Be prepared for the next anime classic since Akira. Directed by Rintaro(X,Galaxy Express 999, and Astro Boy.) and written by Katsuhiro Otomo(Akira and Roujin Z) comes a story based on a manga by the godfather of anime Osamu Tezuka(Astro Boy,Pheonix,and Astro Boy.) A boy named Kenici and his uncle, who happens to be a detective, visit the city of Metropolis to investigate a crime which was caused by a mad scientist named Dr. Laughton. But What they don't realize is that Duke Red, the man that created Metropolis, hired Laughton to build a robot named Tima, who happens to be the model after Duke Red's dead daughter. But Rock, who happens to be the adopted son of Duke, is jealous and tries to kill Tima. Later, after Laughton's lab is destroyed be Rock, Kenichi happens to run into Tima when he and his uncle splitted up to find Laughton. In atempped to save Tima's life, Kenichi gets seperated from his uncle. And so the adventure begins with georgeous animation from Madhouse studio. Be prepared for a new classic with a mixture of cel and Digital animation. It will amaze you.
Guest More than 1 year ago
Metropolis is the country of the future. With its great technology and adventure, this is an anime movie you don't wanna miss.
Guest More than 1 year ago
I think Rintaro and Otomo really outdone their selves by resurecting Tezuka's manga and putting it into a movie. It was a lot diferent from the manga, it was better. It's a perfect combo: Tesuka's story Otomo's screenplay, and Rintaro's directing. This film is deffinently up in the rankings.
Guest More than 1 year ago
Unlike many people who saw this film,I did not think the technical aspects of "Metropolis" overwhelmed the storyline. Being familiar with Osama Tezuka's original cartoon, I would say that Tezuka-san would be proud of what the animators did here. There are moments in this film that are breathtaking - emotionally breathtaking. The film takes you into a completely different world and some images will haunt you forever. For me, the coils of machinery lurching inexorably to absorb the robot girl is one of the great sinister images in animation. There are bleak images in this film superbly counterpointing emotional moments in the plot. Some people thought there was a clash between Tezuka's broad stylizations and the more complex animation here - I think of it more as a dialectical tension. Call me a softie, but the end of this film brings tears to my eyes. This should be required viewing at animation schools. Watch and wonder....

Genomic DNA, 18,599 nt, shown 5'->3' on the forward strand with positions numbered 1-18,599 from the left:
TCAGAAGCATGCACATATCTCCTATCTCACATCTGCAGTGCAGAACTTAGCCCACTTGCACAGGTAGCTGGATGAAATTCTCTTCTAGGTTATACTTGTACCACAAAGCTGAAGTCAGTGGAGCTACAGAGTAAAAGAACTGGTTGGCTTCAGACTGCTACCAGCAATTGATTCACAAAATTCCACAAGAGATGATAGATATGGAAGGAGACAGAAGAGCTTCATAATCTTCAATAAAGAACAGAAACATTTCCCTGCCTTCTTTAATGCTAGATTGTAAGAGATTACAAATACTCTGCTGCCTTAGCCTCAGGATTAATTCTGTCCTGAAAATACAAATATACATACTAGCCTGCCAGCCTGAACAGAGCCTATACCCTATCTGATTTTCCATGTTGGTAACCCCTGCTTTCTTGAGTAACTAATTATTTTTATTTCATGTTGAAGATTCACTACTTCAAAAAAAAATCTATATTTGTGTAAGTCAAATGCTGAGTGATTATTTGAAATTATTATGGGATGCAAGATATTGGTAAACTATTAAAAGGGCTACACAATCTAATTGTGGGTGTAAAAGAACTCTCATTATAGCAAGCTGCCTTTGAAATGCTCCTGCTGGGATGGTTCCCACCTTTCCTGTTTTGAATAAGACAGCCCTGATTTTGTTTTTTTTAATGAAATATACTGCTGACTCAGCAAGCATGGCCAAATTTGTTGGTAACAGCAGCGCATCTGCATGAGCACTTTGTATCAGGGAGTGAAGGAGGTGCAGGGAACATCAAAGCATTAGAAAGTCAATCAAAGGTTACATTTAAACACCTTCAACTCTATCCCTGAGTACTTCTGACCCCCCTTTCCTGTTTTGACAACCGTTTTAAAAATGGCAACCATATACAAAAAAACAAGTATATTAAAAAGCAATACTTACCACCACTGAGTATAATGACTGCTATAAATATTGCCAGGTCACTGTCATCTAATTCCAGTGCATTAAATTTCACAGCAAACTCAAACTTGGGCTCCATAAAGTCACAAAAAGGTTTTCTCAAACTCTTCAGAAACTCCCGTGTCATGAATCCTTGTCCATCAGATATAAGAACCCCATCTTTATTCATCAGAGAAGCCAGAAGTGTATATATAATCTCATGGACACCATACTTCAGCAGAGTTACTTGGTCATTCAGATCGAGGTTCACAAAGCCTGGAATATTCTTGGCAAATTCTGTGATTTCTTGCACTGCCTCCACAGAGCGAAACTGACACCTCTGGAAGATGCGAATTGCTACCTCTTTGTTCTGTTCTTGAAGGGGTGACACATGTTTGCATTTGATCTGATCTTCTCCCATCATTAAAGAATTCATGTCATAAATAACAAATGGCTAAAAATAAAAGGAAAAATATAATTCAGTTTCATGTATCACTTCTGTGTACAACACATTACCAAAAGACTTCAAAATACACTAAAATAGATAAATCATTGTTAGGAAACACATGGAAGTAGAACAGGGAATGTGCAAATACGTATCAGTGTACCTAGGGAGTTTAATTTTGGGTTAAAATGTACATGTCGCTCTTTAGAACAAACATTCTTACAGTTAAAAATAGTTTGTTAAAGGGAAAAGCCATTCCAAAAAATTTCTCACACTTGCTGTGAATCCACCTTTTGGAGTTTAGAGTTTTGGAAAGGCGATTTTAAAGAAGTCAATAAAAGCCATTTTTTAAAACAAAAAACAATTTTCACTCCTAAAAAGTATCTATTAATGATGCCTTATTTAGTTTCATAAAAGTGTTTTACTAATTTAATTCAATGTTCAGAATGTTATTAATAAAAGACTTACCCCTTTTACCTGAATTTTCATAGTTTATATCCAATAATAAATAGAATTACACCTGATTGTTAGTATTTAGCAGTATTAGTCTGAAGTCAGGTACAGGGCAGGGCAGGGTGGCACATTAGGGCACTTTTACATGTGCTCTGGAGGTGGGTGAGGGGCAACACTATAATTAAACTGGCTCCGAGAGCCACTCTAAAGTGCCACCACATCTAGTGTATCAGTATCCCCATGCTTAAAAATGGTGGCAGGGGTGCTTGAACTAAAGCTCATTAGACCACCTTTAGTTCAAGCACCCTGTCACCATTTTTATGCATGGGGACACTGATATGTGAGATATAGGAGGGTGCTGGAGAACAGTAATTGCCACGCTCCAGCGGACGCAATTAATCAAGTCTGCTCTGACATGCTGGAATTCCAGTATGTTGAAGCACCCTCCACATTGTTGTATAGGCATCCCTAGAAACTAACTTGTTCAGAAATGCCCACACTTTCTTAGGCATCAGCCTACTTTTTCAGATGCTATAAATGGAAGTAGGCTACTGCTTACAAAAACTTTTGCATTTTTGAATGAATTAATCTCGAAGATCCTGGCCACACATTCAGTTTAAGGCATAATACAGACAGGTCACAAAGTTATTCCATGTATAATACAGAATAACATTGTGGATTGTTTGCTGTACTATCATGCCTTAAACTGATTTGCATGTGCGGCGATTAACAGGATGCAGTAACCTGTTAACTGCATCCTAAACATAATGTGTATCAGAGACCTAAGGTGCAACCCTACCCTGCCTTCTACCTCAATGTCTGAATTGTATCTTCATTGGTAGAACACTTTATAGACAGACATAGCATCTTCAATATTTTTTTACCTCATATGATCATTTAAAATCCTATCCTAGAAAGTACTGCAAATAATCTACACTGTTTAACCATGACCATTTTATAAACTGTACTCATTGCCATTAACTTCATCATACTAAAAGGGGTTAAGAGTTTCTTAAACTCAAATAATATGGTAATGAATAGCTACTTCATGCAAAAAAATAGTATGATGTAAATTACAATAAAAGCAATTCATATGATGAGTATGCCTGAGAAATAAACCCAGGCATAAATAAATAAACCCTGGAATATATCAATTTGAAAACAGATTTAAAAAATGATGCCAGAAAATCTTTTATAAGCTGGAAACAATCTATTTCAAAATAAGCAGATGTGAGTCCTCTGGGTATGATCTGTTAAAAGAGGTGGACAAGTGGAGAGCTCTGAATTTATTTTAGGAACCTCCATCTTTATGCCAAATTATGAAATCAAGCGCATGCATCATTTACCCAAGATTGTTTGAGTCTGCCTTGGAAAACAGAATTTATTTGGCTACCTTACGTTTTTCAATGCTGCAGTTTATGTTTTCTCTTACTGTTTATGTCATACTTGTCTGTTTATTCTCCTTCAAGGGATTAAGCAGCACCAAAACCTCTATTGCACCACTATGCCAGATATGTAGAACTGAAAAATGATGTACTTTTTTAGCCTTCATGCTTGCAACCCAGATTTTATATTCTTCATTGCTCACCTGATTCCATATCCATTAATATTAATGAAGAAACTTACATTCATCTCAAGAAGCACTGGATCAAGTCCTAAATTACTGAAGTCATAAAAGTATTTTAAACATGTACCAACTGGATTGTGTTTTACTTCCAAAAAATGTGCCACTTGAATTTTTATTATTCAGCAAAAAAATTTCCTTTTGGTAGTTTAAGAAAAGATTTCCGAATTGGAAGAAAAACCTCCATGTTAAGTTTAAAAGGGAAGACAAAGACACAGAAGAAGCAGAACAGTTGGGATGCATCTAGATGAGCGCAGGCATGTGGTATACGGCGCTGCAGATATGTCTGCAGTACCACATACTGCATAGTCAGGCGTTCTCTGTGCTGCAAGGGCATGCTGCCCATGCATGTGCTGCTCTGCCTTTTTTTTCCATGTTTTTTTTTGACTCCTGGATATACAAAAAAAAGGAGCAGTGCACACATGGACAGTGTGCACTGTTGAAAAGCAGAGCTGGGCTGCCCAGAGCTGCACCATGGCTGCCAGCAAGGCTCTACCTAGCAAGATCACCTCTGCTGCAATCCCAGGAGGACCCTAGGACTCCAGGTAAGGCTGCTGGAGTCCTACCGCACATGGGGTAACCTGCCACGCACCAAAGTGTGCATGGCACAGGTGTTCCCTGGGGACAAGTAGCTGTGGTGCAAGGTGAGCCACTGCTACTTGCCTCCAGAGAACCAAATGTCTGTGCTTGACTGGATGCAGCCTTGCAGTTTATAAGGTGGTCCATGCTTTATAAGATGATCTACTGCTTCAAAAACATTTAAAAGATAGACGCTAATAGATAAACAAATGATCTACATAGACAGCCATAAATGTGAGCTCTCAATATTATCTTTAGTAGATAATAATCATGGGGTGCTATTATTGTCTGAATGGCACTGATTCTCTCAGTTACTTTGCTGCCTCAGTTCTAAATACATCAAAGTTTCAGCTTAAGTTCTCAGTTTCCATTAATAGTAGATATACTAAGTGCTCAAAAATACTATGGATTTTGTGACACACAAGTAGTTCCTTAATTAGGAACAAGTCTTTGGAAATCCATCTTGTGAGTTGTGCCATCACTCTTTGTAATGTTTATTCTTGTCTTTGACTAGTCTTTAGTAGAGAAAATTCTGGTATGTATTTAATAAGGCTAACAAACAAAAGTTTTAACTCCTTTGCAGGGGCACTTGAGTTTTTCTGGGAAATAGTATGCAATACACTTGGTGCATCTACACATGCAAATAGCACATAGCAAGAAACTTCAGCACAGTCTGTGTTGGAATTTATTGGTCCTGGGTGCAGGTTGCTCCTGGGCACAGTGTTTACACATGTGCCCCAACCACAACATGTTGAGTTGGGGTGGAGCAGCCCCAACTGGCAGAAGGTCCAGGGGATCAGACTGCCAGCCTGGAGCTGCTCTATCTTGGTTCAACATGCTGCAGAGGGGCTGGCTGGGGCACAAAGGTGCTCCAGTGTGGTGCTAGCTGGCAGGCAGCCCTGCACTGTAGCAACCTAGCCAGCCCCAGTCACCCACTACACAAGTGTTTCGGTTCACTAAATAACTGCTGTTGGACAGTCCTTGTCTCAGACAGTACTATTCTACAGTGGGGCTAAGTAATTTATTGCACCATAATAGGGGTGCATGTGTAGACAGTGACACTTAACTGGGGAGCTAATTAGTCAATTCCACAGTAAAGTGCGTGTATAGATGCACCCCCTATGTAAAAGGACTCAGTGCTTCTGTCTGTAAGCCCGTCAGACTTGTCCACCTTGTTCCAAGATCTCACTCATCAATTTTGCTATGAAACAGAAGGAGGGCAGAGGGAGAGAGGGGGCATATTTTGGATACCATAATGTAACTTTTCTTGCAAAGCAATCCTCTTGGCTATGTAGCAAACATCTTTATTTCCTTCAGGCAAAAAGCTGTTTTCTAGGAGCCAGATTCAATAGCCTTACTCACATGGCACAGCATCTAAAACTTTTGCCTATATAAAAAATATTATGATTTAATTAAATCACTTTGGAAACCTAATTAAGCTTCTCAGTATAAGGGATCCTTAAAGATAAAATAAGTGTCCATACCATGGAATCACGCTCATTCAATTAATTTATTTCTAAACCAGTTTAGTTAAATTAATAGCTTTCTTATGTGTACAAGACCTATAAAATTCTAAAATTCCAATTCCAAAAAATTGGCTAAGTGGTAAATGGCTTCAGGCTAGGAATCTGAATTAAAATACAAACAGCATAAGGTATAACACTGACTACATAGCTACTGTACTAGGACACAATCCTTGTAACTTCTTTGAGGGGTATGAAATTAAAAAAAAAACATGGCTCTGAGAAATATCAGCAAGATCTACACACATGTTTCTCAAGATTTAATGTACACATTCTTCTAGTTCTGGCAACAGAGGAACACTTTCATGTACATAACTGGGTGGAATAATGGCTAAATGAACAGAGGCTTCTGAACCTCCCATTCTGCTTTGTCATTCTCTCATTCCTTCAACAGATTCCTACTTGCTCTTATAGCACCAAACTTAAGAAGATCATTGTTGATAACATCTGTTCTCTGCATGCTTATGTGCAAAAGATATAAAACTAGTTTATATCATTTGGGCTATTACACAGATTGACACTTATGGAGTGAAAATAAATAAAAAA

Queengeek More than 1 year ago
I'm not a huge anime buff, but movies like METROPOLIS just might convert me. It's exciting and visually stunning; the plot is cool, too.
Kurtboard More than 1 year ago
From the previews I was tempted by the animation to pick this one up. The animation is very busy; by this I mean you will be watching the main action but all throughout the peripheral view there are little things going on. The animators certainly tried to bring the city of Metropolis alive. At first it was a little distracting, but once you get into the movie it isn't so bad. The story was kind of odd, but nothing to convoluted. Overall I don't regret purchasing it; the movie is worth watching a couple times. However for my tastes I wouldn't call it a great movie; the characters didn't quite draw me in and the story was a bit weird.